Saint Pio (1887-1968), mystic, confessor, and stigmatic. For the majority of his life, Padre Pio bore the continually bleeding stigmata of Christ and experienced the pain and suffering of His Passion. Famous for preaching, “Love is the first ingredient in the relief of suffering,” Padre Pio bore these daily pains with grace and humility, joining his suffering to that of Christ, and drawing upon his experience to guide others in the paths of righteousness. In one of the largest canonization ceremonies in history, Pope John Paul II spoke of Padre Pio in 2002, highlighting his prayer and charity, as well as his patient suffering. “This is the most concrete synthesis of Padre Pio’s teaching,” said the Holy Father. If accepted with love such suffering can lead to “a privileged path of sanctity.”

Padre Pio saw the benefits of suffering with joy, and the path of righteous suffering that leads to the Lord.

On  Friday, September 20, 1968, the 50th anniversary of Padre Pio’s receiving the Stigmata, he was very weak. He confined to a wheelchair, but still said Holy Mass. And he heard Confessions until ordered by his superior to cease for rest. It as if the people knew for they began coming in great numbers, praying for their beloved Padre. On Sunday he said his last Mass, heard his last Confessions and gave the crowds his final blessing.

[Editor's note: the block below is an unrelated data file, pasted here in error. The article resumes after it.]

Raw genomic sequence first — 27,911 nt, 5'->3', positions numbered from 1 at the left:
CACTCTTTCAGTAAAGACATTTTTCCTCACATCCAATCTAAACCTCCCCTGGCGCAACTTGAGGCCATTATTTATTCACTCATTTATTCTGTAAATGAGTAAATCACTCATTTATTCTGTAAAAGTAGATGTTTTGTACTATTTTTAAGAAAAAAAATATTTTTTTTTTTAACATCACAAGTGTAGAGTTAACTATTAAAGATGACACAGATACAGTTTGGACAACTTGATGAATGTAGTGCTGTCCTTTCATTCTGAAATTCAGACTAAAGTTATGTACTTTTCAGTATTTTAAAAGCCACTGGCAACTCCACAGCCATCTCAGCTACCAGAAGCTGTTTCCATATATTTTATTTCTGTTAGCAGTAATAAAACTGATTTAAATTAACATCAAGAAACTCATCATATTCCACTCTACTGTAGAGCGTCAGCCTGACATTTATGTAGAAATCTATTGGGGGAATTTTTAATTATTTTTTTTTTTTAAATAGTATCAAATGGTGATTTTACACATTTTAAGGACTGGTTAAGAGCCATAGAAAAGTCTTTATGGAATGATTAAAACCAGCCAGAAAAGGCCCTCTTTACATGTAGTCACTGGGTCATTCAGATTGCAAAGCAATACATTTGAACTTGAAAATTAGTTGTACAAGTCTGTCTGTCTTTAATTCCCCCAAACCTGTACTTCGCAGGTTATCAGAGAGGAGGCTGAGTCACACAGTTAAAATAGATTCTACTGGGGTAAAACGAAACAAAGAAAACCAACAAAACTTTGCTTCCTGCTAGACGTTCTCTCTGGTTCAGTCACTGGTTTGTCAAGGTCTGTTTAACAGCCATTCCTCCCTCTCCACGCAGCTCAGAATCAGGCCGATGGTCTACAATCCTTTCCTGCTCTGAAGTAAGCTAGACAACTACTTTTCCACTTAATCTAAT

On Monday, the 23rd, very early in the morning—it was just past midnight—he asked his confreres to come; he made his last Confession. He received Extreme Unction—as I have said—one of the favored few, that is, dying before the complete disorientation, in this case, the introduction of the rite of the Sacrament of the Sick which is not the equivalent of Extreme Unction. Now the Church has the power and authority to make changes in this Sacrament because Christ did not give the Apostles the form directly, like he did with the Consecration of the Blessed Sacrament and Baptism. But all the Saints warn us against the rejection of Tradition, to which the Sacrament of Extreme Unction belongs as do all the Sacraments. Changes where permitted in the sacred rites are to be of necessity. Nothing whatsoever mandated the change here.